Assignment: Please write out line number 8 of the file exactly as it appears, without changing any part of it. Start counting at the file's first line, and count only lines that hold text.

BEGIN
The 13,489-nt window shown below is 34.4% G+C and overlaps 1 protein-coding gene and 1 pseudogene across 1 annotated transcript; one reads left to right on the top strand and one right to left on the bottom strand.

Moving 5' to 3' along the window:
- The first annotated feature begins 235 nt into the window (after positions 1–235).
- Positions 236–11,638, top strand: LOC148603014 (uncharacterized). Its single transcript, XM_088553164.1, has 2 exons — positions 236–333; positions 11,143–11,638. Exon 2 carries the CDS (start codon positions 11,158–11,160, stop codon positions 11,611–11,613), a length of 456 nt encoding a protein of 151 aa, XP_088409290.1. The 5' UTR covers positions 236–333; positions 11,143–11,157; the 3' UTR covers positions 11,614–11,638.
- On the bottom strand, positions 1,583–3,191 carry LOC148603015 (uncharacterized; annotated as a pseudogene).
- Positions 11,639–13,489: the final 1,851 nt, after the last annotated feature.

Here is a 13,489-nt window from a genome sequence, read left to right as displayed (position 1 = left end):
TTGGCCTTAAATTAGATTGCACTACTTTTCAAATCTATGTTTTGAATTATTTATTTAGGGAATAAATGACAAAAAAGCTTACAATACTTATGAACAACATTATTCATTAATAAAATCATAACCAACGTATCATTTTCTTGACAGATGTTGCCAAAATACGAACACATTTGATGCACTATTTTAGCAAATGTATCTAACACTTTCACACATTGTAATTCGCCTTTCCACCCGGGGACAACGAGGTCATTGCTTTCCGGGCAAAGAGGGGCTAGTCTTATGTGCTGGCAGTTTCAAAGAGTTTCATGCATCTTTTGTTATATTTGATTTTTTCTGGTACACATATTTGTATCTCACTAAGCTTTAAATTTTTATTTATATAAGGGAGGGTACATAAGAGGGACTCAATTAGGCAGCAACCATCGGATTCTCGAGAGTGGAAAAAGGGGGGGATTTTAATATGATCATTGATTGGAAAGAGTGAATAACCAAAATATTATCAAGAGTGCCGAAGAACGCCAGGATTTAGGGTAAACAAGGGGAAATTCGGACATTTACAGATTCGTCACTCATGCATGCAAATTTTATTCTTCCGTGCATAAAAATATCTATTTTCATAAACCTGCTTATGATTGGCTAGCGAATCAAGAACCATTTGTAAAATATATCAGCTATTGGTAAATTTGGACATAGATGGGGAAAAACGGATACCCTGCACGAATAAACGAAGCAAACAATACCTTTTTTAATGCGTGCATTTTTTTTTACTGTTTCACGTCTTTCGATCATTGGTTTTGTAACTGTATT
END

TTGGCCTTAAATTAGATTGCACTACTTTTCAAATCTATGTTTTGAATTATTTATTTAGGGAATAAATGACAAAAAAGCTTACAATACTTATGAACAACATTATTCATTAATAAAATCATAACCAACGTATCATTTTCTTGACAGATGTTGCCAAAATACGAACACATTTGATGCACTATTTTAGCAAATGTATCTAACACTTTCACACATTGTAATTCGCCTTTCCACCCGGGGACAACGAGGTCATTGCTTTCCGGGCAAAGAGGGGCTAGTCTTATGTGCTGGCAGTTTCAAAGAGTTTCATGCATCTTTTGTTATATTTGATTTTTTCTGGTACACATATTTGTATCTCACTAAGCTTTAAATTTTTATTTATATAAGGGAGGGTACATAAGAGGGACTCAATTAGGCAGCAACCATCGGATTCTCGAGAGTGGAAAAAGGGGGGGATTTTAATATGATCATTGATTGGAAAGAGTGAATAACCAAAATATTATCAAGAGTGCCGAAGAACGCCAGGATTTAGGGTAAACAAGGGGAAATTCGGACATTTACAGATTCGTCACTCATGCATGCAAATTTTATTCTTCCGTGCATAAAAATATCTATTTTCATAAACCTGCTTATGATTGGCTAGCGAATCAAGAACCATTTGTAAAATATATCAGCTATTGGTAAATTTGGACATAGATGGGGAAAAACGGATACCCTGCACGAATAAACGAAGCAAACAATACCTTTTTTAATGCGTGCATTTTTTTTTACTGTTTCACGTCTTTCGATCATTGGTTTTGTAACTGTATT